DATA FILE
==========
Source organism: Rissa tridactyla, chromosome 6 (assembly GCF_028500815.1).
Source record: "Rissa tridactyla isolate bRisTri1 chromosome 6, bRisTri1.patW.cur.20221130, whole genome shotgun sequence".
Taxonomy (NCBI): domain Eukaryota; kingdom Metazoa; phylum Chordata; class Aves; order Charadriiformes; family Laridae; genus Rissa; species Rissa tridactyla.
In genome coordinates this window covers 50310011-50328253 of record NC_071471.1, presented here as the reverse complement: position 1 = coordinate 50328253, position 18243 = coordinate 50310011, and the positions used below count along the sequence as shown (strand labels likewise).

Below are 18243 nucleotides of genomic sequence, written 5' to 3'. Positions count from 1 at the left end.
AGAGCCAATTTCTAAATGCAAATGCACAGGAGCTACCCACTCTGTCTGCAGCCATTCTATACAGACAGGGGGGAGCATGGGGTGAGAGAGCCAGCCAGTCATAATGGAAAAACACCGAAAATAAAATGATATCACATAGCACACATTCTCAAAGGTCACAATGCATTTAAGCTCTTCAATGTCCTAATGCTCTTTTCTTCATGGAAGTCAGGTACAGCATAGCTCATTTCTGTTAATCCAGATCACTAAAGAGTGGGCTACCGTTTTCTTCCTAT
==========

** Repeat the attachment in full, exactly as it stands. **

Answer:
Source organism: Rissa tridactyla, chromosome 6 (assembly GCF_028500815.1).
Source record: "Rissa tridactyla isolate bRisTri1 chromosome 6, bRisTri1.patW.cur.20221130, whole genome shotgun sequence".
Taxonomy (NCBI): domain Eukaryota; kingdom Metazoa; phylum Chordata; class Aves; order Charadriiformes; family Laridae; genus Rissa; species Rissa tridactyla.
In genome coordinates this window covers 50310011-50328253 of record NC_071471.1, presented here as the reverse complement: position 1 = coordinate 50328253, position 18243 = coordinate 50310011, and the positions used below count along the sequence as shown (strand labels likewise).

Below are 18243 nucleotides of genomic sequence, written 5' to 3'. Positions count from 1 at the left end.
AGAGCCAATTTCTAAATGCAAATGCACAGGAGCTACCCACTCTGTCTGCAGCCATTCTATACAGACAGGGGGGAGCATGGGGTGAGAGAGCCAGCCAGTCATAATGGAAAAACACCGAAAATAAAATGATATCACATAGCACACATTCTCAAAGGTCACAATGCATTTAAGCTCTTCAATGTCCTAATGCTCTTTTCTTCATGGAAGTCAGGTACAGCATAGCTCATTTCTGTTAATCCAGATCACTAAAGAGTGGGCTACCGTTTTCTTCCTAT